The worst rail strikes in 30 years are on as talks ground to a halt, ITV News Consumer Editor Chris Choi reports
Rail strikes in the UK are to go ahead this week after last-ditch talks aimed at preventing travel chaos failed to reach an agreement, the National Union of Rail, Maritime and Transport Workers (RMT) has confirmed.
Buses will be jam-packed as replacement services run to help the millions of commuters and event-goers who will be impacted by the biggest rail strikes to hit Britain since 1989.
But strike action on Tuesday, Thursday and Saturday could just be the beginning, with RMT General Secretary Mick Lynch suggesting they could be regularly repeated for months until a settlement is reached.
He blamed the "dead hand of this Tory government" for the dispute, saying ministers were preventing employers from negotiating freely with unions.
Talks between the union, Network Rail and train operators were held into Monday afternoon but the sides remain deadlocked over a deal after the government, which funds the employers, refused to join discussions. Mr Lynch said offers from both employers were "unacceptable", adding: "It is clear that the Tory government, after slashing £4bn of funding from National Rail and Transport for London, has now actively prevented a settlement to this dispute.
"The rail companies have now proposed pay rates that are massively under the relevant rates of inflation, coming on top of the pay freezes of the past few years."
Speaking outside the RMT’s headquarters near Euston station in London, he added he could not see a settlement being reached until employers could “negotiate freely”.
He said: “What we have come to understand is that the dead hand of this Tory Government is all over this dispute and the fingerprints of Grant Shapps and the DNA of Rishi Sunak are all over the problems on the railway and indeed the problems in this society.
“And until they allow these employers to negotiate freely, I can’t see that we are going to get a settlement to the issues that are in front of us.”
The government is advising people to work from home if they can but there is concern for lower-paid workers who cannot, such as cleaners and those in the health service.
Call for 'sensible compromise'
Boris Johnson is set to call for a “sensible compromise” to shield rail passengers from the country-wide travel chaos.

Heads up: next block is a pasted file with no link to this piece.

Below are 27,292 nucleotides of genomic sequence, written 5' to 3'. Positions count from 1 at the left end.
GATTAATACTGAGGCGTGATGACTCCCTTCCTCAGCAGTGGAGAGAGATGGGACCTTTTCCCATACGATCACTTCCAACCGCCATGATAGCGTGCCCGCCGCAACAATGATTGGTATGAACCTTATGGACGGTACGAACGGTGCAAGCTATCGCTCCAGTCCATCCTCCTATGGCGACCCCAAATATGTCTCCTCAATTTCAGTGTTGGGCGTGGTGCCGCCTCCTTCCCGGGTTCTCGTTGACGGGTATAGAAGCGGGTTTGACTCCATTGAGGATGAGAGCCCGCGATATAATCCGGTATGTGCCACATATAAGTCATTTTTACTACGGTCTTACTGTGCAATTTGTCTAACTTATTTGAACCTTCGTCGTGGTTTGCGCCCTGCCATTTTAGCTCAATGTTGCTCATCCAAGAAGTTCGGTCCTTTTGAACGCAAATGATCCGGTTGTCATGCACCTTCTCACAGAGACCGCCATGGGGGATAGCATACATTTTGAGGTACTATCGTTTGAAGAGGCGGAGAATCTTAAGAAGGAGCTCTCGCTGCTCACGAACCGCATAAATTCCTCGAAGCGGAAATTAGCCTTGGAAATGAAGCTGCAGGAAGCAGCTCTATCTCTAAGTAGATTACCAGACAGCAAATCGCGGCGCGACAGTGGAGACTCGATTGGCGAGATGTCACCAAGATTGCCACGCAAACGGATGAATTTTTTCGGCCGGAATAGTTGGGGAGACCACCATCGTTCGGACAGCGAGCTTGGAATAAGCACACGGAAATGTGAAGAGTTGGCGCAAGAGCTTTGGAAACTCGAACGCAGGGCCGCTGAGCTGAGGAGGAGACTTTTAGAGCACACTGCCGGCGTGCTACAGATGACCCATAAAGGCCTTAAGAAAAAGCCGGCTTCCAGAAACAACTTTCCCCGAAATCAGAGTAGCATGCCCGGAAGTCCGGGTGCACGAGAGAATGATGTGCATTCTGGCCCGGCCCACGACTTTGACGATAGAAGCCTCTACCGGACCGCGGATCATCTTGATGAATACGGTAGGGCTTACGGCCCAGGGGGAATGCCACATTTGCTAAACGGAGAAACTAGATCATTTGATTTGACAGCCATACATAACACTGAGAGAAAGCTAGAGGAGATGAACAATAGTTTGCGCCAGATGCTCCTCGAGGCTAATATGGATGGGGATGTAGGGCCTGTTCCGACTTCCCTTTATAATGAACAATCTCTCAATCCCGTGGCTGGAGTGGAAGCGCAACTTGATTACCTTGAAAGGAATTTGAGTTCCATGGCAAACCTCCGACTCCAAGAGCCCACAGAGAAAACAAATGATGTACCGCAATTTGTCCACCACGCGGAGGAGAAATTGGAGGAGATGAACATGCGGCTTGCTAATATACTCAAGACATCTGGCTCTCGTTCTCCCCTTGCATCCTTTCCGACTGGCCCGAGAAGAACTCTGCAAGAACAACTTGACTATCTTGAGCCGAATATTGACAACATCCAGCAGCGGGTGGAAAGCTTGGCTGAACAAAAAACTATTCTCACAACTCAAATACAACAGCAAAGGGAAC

He is expected to argue ahead of a Cabinet meeting on Tuesday that unions are “harming the very people they claim to be helping” by going ahead with the biggest outbreak of industrial action on the railways for a generation.
The prime minister is set to accuse unions of “driving away commuters who ultimately support the jobs of rail workers”, while also hitting businesses across the country.
He will say: “Too high demands on pay will also make it incredibly difficult to bring to an end the current challenges facing families around the world with rising costs of living.
“Now is the time to come to a sensible compromise for the good of the British people and the rail workforce.”
Transport Secretary Grant Shapps said the government is doing its "utmost to get the unions and the rail industry to agree a way forward and call off the strikes".
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He added that the government is "not the employer" and it is for the train operating companies, Network Rail and the unions to come to an agreement.
He told the Commons ministers are "doing everything we can, despite these strikes, to minimise the disruption throughout the entire network".
"But there will be mass disruption and we advise passengers to avoid travelling unless absolutely necessary, which of course for many it will be."
And there is concern strike action could spread across the entire public sector as workers demand their wage keeps up with rocketing inflation, which is expected to reach 11% this year.
Criminal barristers in England and Wales have already voted to strike later in June amid disputes over legal aid funding, while teachers and NHS are also said to be considering action.
Chief Secretary to the Treasury Simon Clarke said the threat of a "general strike" (public sector-wide action which has not been seen in the UK for 96 years) must be taken "very clearly and calmly".
He told ITV News that pay negotiations will take place with each sector but warned an increase close to the predicted level of inflation is highly unlikely.
National Education Union joint general secretary Dr Mary Bousted told ITV News that teachers "need to see a pay rise that at least matches inflation".
"If this is not forthcoming, then we will proceed to an indicative ballot in the autumn term with a formal ballot for strike action to follow if that is the recommendation of NEU members.